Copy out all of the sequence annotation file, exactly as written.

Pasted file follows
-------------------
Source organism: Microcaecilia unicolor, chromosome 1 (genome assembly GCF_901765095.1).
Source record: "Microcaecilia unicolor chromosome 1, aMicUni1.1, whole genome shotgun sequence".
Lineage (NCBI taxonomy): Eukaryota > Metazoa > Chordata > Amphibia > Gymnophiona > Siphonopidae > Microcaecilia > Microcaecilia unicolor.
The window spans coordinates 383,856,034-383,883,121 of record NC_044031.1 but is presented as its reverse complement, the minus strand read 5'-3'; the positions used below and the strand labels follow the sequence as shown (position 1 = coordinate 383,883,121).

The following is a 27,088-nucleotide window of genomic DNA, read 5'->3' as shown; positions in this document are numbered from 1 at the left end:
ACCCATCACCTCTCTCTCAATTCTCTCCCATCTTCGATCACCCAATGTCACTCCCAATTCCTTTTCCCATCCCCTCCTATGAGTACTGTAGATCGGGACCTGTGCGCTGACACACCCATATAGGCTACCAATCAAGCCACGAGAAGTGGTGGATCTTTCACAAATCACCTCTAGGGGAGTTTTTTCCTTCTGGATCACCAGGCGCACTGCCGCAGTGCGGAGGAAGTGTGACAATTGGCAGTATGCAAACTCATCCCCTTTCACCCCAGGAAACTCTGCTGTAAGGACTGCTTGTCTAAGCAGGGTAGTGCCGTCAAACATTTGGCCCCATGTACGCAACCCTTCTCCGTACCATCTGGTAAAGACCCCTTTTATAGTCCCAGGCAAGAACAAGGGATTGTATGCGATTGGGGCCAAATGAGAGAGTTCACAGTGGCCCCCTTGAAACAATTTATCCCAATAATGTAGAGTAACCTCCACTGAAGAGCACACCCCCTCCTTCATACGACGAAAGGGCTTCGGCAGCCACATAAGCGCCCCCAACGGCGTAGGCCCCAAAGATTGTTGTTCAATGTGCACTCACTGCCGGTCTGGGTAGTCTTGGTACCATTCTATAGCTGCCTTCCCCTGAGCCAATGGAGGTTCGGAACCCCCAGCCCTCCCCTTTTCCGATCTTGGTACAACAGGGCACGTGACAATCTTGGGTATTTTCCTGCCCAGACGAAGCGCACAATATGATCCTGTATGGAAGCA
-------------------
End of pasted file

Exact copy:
Source organism: Microcaecilia unicolor, chromosome 1 (genome assembly GCF_901765095.1).
Source record: "Microcaecilia unicolor chromosome 1, aMicUni1.1, whole genome shotgun sequence".
Lineage (NCBI taxonomy): Eukaryota > Metazoa > Chordata > Amphibia > Gymnophiona > Siphonopidae > Microcaecilia > Microcaecilia unicolor.
The window spans coordinates 383,856,034-383,883,121 of record NC_044031.1 but is presented as its reverse complement, the minus strand read 5'-3'; the positions used below and the strand labels follow the sequence as shown (position 1 = coordinate 383,883,121).

The following is a 27,088-nucleotide window of genomic DNA, read 5'->3' as shown; positions in this document are numbered from 1 at the left end:
ACCCATCACCTCTCTCTCAATTCTCTCCCATCTTCGATCACCCAATGTCACTCCCAATTCCTTTTCCCATCCCCTCCTATGAGTACTGTAGATCGGGACCTGTGCGCTGACACACCCATATAGGCTACCAATCAAGCCACGAGAAGTGGTGGATCTTTCACAAATCACCTCTAGGGGAGTTTTTTCCTTCTGGATCACCAGGCGCACTGCCGCAGTGCGGAGGAAGTGTGACAATTGGCAGTATGCAAACTCATCCCCTTTCACCCCAGGAAACTCTGCTGTAAGGACTGCTTGTCTAAGCAGGGTAGTGCCGTCAAACATTTGGCCCCATGTACGCAACCCTTCTCCGTACCATCTGGTAAAGACCCCTTTTATAGTCCCAGGCAAGAACAAGGGATTGTATGCGATTGGGGCCAAATGAGAGAGTTCACAGTGGCCCCCTTGAAACAATTTATCCCAATAATGTAGAGTAACCTCCACTGAAGAGCACACCCCCTCCTTCATACGACGAAAGGGCTTCGGCAGCCACATAAGCGCCCCCAACGGCGTAGGCCCCAAAGATTGTTGTTCAATGTGCACTCACTGCCGGTCTGGGTAGTCTTGGTACCATTCTATAGCTGCCTTCCCCTGAGCCAATGGAGGTTCGGAACCCCCAGCCCTCCCCTTTTCCGATCTTGGTACAACAGGGCACGTGACAATCTTGGGTATTTTCCTGCCCAGACGAAGCGCACAATATGATCCTGTATGGAAGCA